How a think tank is using data presentation to turn a project on the needs of older people in London into a useful resource
IPPR, the Institute for Public Policy Research, is the UK’s leading progressive think tank, producing rigorous research and innovative policy ideas. IPPR publishes more than 50 reports each year and it uses its website as a hub for progressive thinking.
One of its recent projects was supported by the City Bridge Trust – a charity that supports charitable activity benefitting Greater London. The project culminated in a report Older Londoners that highlighted the urgent need to tackle social isolation among the oldest members in society. It found that the number of people in London aged over-65 is expected to rise by a third in the next 20 years and those aged over 90, by 95 per cent.
Senior research fellow Kayte Lawton says: “It was a project looking at ageing and growing problems faced by the over-80s. This is a group of people who are often classed with the over-65s but we wanted to differentiate the needs of this older group. They often have greater social care and health needs.”
Kayte says the project was driven partly by the desire to pull information about this age group together and also by the need to develop services for this group living in London. “We often think of London as a place where young people live and services tend to be geared towards them. We wanted policymakers to be aware of the needs of this older age group,” she says.
Having pulled information together from a number of sources, IPPR wanted to make the data available to a range of users including London-focused charities and third sector organisations.
Meeting the need
“We wanted to give people access to information which they could use to hold local councils to account by assessing the way that services are being provided in relation to need”.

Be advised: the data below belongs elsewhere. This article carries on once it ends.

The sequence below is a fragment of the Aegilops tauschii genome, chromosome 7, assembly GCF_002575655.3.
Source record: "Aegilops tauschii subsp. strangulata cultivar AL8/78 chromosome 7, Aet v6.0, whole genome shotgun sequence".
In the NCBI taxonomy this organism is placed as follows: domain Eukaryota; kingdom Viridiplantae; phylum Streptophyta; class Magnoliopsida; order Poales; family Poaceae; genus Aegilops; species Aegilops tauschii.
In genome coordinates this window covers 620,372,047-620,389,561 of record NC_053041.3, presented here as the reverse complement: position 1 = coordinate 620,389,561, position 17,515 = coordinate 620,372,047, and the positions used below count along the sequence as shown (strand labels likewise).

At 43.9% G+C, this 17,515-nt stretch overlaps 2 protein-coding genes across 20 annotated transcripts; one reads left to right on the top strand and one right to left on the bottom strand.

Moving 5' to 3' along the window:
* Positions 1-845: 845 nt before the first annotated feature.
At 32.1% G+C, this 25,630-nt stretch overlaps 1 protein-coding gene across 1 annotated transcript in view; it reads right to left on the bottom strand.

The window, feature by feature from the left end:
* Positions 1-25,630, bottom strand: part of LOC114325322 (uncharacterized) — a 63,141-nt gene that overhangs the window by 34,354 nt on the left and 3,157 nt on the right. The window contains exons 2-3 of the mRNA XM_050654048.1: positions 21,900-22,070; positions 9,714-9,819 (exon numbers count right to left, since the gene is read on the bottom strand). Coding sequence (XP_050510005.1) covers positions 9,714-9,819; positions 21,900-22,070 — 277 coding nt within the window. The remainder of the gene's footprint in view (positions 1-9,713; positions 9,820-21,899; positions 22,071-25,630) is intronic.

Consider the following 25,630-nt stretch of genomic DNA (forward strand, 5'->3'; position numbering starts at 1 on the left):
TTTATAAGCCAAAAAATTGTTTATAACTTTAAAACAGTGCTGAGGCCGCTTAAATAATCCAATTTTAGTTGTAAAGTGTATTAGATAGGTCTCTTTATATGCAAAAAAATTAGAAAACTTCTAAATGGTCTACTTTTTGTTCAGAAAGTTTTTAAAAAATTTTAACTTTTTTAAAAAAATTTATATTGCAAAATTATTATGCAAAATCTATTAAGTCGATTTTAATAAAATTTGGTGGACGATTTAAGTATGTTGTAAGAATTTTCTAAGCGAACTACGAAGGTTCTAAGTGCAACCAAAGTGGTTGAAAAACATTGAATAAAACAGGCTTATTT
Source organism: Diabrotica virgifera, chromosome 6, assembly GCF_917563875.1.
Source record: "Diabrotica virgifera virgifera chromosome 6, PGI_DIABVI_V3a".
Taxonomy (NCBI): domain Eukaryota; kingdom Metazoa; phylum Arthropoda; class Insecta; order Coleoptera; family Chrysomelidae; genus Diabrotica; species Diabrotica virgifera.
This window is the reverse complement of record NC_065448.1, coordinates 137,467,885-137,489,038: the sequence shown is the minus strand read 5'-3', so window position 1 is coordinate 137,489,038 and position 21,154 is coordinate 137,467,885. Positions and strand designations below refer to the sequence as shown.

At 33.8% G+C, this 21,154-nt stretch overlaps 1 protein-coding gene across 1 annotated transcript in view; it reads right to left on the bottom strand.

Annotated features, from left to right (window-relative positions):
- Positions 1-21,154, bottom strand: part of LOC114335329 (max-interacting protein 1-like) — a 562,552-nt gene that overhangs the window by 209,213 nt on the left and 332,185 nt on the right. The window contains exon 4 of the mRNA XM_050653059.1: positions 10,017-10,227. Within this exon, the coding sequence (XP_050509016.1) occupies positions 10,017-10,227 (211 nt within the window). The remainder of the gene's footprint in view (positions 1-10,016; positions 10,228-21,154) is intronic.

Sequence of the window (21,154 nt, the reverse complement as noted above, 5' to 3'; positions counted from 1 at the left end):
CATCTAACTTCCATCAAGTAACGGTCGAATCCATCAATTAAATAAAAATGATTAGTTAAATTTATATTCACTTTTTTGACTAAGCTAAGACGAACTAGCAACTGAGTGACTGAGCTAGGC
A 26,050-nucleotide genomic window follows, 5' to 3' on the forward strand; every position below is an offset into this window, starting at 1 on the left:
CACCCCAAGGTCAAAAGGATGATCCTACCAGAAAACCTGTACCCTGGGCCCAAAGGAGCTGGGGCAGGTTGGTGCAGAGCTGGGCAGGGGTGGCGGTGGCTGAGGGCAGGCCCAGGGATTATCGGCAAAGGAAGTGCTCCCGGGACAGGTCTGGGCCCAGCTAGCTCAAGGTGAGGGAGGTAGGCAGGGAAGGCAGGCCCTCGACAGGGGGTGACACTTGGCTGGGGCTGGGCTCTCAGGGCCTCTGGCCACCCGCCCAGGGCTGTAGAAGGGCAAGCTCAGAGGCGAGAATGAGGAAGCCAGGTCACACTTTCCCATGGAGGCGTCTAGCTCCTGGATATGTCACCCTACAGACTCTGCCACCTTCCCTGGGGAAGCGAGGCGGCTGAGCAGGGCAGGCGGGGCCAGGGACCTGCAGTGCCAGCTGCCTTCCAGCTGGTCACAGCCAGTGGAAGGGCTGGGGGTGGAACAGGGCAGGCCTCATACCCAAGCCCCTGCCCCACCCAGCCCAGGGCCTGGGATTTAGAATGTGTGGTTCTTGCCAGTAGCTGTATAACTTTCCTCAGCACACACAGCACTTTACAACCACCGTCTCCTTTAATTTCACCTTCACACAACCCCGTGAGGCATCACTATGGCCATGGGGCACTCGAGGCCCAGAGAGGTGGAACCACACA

“We felt InstantAtlas would help us do this,” says Kayte. “We wanted to use data presentation to help bring different information together. By combining datasets we are able to give users access to insight covering a number of areas.” Presenting the insight in a format that is easy to access and interpret was also a reason for choosing InstantAtlas. “We realised there would be non-specialist users who would want to find this sort of data.”
IPPR is currently building the website, which will give users access to demographic information (including age and life-expectancy) alongside information about the services currently being provided to older people. This will include care services and user satisfaction. The site will also provide information on income and benefits.
Kayte says: “This is the first time IPPR has done something like this but we believe it will be very powerful because it will bring a number of dimensions together. We are going to make it clear that this is a resource for people to get what they want out of it.”
“We anticipate that it will raise our profile beyond the Westminster and Whitehall circles where a great deal of our output is found at the moment.”
Kayte says that future developments will depend on how the web resource is used but she says it could develop into a new area of activity for IPPR. Having invested in the software, IPPR is keen to identify further opportunities for using Instant Atlas to make its research accessible to a wider audience, and bring to life the evidence that supports its policy recommendations.
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